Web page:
Date: Sep 24, 2002
The Toxic Substances Control Act (TSCA) Inventory Update Rule (IUR) requires manufacturers and importers of certain chemical substances to report production and import quantities to the U.S. Environmental Protection Agency (EPA) every four years. The latest reporting period (i.e., the 2002 IUR reporting period) began August 26, 2002, and extends until December 23, 2002. If your company manufactured or imported more than 10,000 pounds of a substance that is listed on the TSCA Chemical Substance Inventory (TSCA Inventory) at any one facility during its last corporate fiscal year completed prior to August 26, 2002, then it will be required to file an IUR report with EPA during the reporting period.
In general any substance that is listed on the TSCA Inventory must be reported if the 10,000-pound per year per site threshold is exceeded. There are, however, several categories of substances that are exempt from IUR reporting, including: inorganics, polymers, microorganisms, naturally occurring and hydrated forms of chemical substances. Other exemptions exist for substances that are produced in small quantities for research and development, imported as part of an article, or manufactured as an impurity, by-product, or non-isolated intermediate. Importantly, an otherwise exempt inorganic chemical substance, polymer, or microorganism, is subject to reporting if that substance is subject to a proposed or final rule issued pursuant to sections 4, 5(a)(2), 5(b)(4), or 6 of TSCA (e.g., test rules, significant new use rules) or to an order issued pursuant to section 5(e) or 5(f).
New Reporting Requirement Affects Previously Exempted Polymers
In a marked departure from past guidance and the plain language of the regulations, the 2002 IUR Instructional Manual notes that substances resulting from hydrolysis, depolymerization, or chemical modification of polymers (regardless of the degree of such hydrolysis, depolymerization, or chemical modification) must be reported unless they are otherwise excluded. Previously, EPA treated such polymers as exempt from IUR reporting unless the hydrolysis, depolymerization, or chemical modification occurred to such an extent that the resulting product was no longer polymeric in structure. If your company manufactures or imports such substances in reportable quantities, we advise you to carefully evaluate your reporting obligation in light of this new guidance.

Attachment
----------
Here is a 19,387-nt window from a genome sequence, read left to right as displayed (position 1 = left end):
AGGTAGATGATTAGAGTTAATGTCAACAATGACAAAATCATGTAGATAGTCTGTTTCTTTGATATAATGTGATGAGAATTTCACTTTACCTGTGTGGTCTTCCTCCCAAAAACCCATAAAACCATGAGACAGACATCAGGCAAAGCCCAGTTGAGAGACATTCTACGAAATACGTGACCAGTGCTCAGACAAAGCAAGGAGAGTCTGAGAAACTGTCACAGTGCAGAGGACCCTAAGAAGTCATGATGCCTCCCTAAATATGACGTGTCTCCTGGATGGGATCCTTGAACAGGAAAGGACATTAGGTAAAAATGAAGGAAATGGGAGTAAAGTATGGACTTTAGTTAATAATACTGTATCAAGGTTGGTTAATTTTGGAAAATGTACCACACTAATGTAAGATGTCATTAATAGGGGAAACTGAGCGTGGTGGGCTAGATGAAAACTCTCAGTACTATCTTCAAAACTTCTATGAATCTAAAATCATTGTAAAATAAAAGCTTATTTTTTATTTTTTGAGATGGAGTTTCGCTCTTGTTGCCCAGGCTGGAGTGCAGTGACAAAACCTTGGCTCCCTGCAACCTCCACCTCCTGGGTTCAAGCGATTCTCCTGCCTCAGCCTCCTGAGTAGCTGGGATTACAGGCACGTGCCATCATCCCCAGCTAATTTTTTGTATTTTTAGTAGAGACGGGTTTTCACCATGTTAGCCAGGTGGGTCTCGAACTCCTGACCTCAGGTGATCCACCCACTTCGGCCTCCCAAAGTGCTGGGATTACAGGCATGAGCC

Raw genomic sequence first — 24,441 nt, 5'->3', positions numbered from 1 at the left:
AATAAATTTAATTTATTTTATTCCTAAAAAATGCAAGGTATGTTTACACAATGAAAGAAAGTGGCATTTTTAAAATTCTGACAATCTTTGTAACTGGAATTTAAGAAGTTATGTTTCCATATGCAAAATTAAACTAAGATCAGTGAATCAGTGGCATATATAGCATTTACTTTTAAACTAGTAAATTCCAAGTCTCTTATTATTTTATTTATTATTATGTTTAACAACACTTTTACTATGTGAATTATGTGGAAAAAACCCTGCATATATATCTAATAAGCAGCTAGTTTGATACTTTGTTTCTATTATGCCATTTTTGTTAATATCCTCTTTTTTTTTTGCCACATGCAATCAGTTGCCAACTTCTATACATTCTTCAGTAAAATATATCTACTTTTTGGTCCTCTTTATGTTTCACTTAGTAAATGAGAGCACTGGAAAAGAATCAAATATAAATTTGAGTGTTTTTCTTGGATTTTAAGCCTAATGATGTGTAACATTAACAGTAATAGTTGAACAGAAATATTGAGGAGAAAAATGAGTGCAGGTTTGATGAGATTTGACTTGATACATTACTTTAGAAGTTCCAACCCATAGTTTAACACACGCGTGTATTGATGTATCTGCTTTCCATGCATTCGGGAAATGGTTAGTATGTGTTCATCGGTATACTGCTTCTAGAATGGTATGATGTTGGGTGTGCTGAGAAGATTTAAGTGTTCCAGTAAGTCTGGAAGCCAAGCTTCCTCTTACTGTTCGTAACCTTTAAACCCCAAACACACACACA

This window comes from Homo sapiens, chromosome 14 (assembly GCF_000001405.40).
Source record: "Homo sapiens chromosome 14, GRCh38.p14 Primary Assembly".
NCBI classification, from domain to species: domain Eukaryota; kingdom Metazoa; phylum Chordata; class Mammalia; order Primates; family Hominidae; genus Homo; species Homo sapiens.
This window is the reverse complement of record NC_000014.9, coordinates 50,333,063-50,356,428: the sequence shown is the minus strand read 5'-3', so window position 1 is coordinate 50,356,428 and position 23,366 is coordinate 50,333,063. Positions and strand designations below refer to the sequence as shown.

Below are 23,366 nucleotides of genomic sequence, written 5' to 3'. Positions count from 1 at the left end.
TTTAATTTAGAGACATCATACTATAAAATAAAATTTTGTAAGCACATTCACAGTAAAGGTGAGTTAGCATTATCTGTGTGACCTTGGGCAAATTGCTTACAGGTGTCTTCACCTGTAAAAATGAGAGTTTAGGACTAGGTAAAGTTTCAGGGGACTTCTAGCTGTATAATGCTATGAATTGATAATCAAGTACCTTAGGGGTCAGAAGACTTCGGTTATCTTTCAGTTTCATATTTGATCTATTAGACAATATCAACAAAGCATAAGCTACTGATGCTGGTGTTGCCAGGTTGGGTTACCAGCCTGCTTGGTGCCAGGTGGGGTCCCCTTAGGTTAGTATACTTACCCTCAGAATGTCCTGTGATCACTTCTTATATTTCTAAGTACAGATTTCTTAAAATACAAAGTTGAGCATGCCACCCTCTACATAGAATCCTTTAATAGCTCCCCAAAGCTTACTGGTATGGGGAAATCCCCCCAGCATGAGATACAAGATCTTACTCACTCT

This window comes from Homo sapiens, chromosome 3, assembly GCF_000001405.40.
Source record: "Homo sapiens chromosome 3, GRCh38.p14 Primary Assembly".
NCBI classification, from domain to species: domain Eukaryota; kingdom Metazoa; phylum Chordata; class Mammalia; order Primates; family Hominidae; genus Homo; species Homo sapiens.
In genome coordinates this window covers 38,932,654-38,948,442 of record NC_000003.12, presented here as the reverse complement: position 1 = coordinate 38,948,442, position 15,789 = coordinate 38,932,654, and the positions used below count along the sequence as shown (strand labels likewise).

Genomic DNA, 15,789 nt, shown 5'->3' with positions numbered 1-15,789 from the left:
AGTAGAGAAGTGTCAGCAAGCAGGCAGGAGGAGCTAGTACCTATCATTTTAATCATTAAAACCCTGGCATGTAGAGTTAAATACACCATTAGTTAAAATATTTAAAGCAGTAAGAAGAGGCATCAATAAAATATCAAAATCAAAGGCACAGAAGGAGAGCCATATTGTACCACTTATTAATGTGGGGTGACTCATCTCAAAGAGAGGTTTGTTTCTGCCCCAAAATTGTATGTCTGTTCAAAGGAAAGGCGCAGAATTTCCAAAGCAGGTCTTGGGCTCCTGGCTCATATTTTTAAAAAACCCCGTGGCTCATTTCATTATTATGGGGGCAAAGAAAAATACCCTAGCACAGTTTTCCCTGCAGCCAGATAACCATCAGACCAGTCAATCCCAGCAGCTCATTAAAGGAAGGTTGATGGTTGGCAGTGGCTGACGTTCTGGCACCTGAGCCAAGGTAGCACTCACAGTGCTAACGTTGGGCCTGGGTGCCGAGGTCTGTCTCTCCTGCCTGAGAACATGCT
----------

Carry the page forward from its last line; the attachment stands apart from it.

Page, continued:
Small Business Exemption
A company may qualify for a small business exemption from reporting if it either (1) produces less than 100,000 pounds of the reportable substance and has total annual sales of less than $40 million (including those sales of the parent company), or (2) has annual sales of less than $4 million regardless of production/import volume.
EPA Imposes Hefty Penalties for IUR Violations
IUR reporting is a frequently overlooked requirement and EPA regularly levies substantial fines (up to $18,700 per chemical) against companies for seemingly minor IUR reporting violations such as leaving a chemical off the report or reporting an inaccurate production/import volume. To avoid these and other reporting pitfalls, companies should carefully review their production/import records and prior IUR filings before they prepare and submit their 2002 IUR report. Companies may be able to rely upon EPA's self-disclosure policy to correct past reporting errors or omissions.
Upcoming Changes to the IUR Reporting Requirements
EPA is in the process of finalizing changes to the IUR reporting requirements and a final rule is expected before the end of the current reporting period. Among the expected changes are: an increase in the reporting threshold to 25,000 pounds per year, a requirement that companies submit additional exposure and use data, and the elimination of the exemption for inorganic chemical substances. However, these changes will not affect companies' 2002 IUR reporting obligations, as they will not take effect until the next reporting period in 2006.
If you desire further information regarding IUR reporting or if you have any questions about your company's potential reporting obligations, please contact Tom Berger at (202) 434-4 or email@example.com or Trent Doyle at (202) 434-4161 or firstname.lastname@example.org.